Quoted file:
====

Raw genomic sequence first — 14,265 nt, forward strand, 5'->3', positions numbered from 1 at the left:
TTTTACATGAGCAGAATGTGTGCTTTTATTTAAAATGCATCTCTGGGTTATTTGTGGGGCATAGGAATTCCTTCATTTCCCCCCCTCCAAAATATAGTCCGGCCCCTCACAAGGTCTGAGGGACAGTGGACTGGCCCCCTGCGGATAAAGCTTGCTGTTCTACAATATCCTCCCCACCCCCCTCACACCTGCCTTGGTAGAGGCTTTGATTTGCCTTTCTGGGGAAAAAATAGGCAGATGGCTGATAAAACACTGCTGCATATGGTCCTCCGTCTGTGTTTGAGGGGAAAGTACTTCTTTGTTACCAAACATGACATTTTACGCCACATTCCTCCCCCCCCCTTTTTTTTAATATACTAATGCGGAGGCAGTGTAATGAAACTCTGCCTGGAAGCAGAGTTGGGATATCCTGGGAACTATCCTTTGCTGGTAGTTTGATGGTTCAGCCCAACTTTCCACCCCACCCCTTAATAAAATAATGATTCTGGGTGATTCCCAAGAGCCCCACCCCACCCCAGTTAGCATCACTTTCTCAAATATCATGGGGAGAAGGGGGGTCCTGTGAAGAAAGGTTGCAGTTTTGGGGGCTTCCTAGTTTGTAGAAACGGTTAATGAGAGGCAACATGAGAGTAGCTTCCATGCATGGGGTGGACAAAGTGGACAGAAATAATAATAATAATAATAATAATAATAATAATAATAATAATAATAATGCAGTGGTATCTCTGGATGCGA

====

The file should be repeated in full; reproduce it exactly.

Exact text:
Raw genomic sequence first — 14,265 nt, forward strand, 5'->3', positions numbered from 1 at the left:
TTTTACATGAGCAGAATGTGTGCTTTTATTTAAAATGCATCTCTGGGTTATTTGTGGGGCATAGGAATTCCTTCATTTCCCCCCCTCCAAAATATAGTCCGGCCCCTCACAAGGTCTGAGGGACAGTGGACTGGCCCCCTGCGGATAAAGCTTGCTGTTCTACAATATCCTCCCCACCCCCCTCACACCTGCCTTGGTAGAGGCTTTGATTTGCCTTTCTGGGGAAAAAATAGGCAGATGGCTGATAAAACACTGCTGCATATGGTCCTCCGTCTGTGTTTGAGGGGAAAGTACTTCTTTGTTACCAAACATGACATTTTACGCCACATTCCTCCCCCCCCCTTTTTTTTAATATACTAATGCGGAGGCAGTGTAATGAAACTCTGCCTGGAAGCAGAGTTGGGATATCCTGGGAACTATCCTTTGCTGGTAGTTTGATGGTTCAGCCCAACTTTCCACCCCACCCCTTAATAAAATAATGATTCTGGGTGATTCCCAAGAGCCCCACCCCACCCCAGTTAGCATCACTTTCTCAAATATCATGGGGAGAAGGGGGGTCCTGTGAAGAAAGGTTGCAGTTTTGGGGGCTTCCTAGTTTGTAGAAACGGTTAATGAGAGGCAACATGAGAGTAGCTTCCATGCATGGGGTGGACAAAGTGGACAGAAATAATAATAATAATAATAATAATAATAATAATAATAATAATAATAATGCAGTGGTATCTCTGGATGCGA